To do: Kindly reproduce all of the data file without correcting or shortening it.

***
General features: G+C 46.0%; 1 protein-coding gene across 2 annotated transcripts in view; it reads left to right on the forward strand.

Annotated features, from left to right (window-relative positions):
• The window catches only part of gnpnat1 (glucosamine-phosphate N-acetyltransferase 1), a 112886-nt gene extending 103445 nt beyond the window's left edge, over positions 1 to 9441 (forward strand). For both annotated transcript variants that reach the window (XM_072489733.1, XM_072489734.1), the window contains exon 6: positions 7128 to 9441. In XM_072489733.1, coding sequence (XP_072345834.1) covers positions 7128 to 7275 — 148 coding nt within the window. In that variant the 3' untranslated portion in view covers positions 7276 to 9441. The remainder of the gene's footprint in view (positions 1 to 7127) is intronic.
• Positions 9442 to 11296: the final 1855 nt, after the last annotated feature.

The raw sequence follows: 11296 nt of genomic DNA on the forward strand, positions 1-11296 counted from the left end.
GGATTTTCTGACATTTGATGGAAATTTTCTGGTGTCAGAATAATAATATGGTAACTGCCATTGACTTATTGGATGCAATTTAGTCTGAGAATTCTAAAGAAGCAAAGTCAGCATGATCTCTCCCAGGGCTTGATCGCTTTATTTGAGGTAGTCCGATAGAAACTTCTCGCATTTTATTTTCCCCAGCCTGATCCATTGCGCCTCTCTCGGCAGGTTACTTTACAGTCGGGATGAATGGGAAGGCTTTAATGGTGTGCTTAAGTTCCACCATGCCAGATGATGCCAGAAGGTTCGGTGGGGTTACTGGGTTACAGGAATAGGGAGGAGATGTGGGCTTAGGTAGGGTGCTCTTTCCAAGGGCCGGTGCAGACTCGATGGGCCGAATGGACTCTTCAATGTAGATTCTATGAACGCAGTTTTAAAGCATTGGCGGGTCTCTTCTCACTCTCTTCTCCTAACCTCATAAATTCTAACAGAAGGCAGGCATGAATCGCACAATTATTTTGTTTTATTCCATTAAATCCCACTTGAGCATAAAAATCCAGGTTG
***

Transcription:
General features: G+C 46.0%; 1 protein-coding gene across 2 annotated transcripts in view; it reads left to right on the forward strand.

Annotated features, from left to right (window-relative positions):
• The window catches only part of gnpnat1 (glucosamine-phosphate N-acetyltransferase 1), a 112886-nt gene extending 103445 nt beyond the window's left edge, over positions 1 to 9441 (forward strand). For both annotated transcript variants that reach the window (XM_072489733.1, XM_072489734.1), the window contains exon 6: positions 7128 to 9441. In XM_072489733.1, coding sequence (XP_072345834.1) covers positions 7128 to 7275 — 148 coding nt within the window. In that variant the 3' untranslated portion in view covers positions 7276 to 9441. The remainder of the gene's footprint in view (positions 1 to 7127) is intronic.
• Positions 9442 to 11296: the final 1855 nt, after the last annotated feature.

The raw sequence follows: 11296 nt of genomic DNA on the forward strand, positions 1-11296 counted from the left end.
GGATTTTCTGACATTTGATGGAAATTTTCTGGTGTCAGAATAATAATATGGTAACTGCCATTGACTTATTGGATGCAATTTAGTCTGAGAATTCTAAAGAAGCAAAGTCAGCATGATCTCTCCCAGGGCTTGATCGCTTTATTTGAGGTAGTCCGATAGAAACTTCTCGCATTTTATTTTCCCCAGCCTGATCCATTGCGCCTCTCTCGGCAGGTTACTTTACAGTCGGGATGAATGGGAAGGCTTTAATGGTGTGCTTAAGTTCCACCATGCCAGATGATGCCAGAAGGTTCGGTGGGGTTACTGGGTTACAGGAATAGGGAGGAGATGTGGGCTTAGGTAGGGTGCTCTTTCCAAGGGCCGGTGCAGACTCGATGGGCCGAATGGACTCTTCAATGTAGATTCTATGAACGCAGTTTTAAAGCATTGGCGGGTCTCTTCTCACTCTCTTCTCCTAACCTCATAAATTCTAACAGAAGGCAGGCATGAATCGCACAATTATTTTGTTTTATTCCATTAAATCCCACTTGAGCATAAAAATCCAGGTTG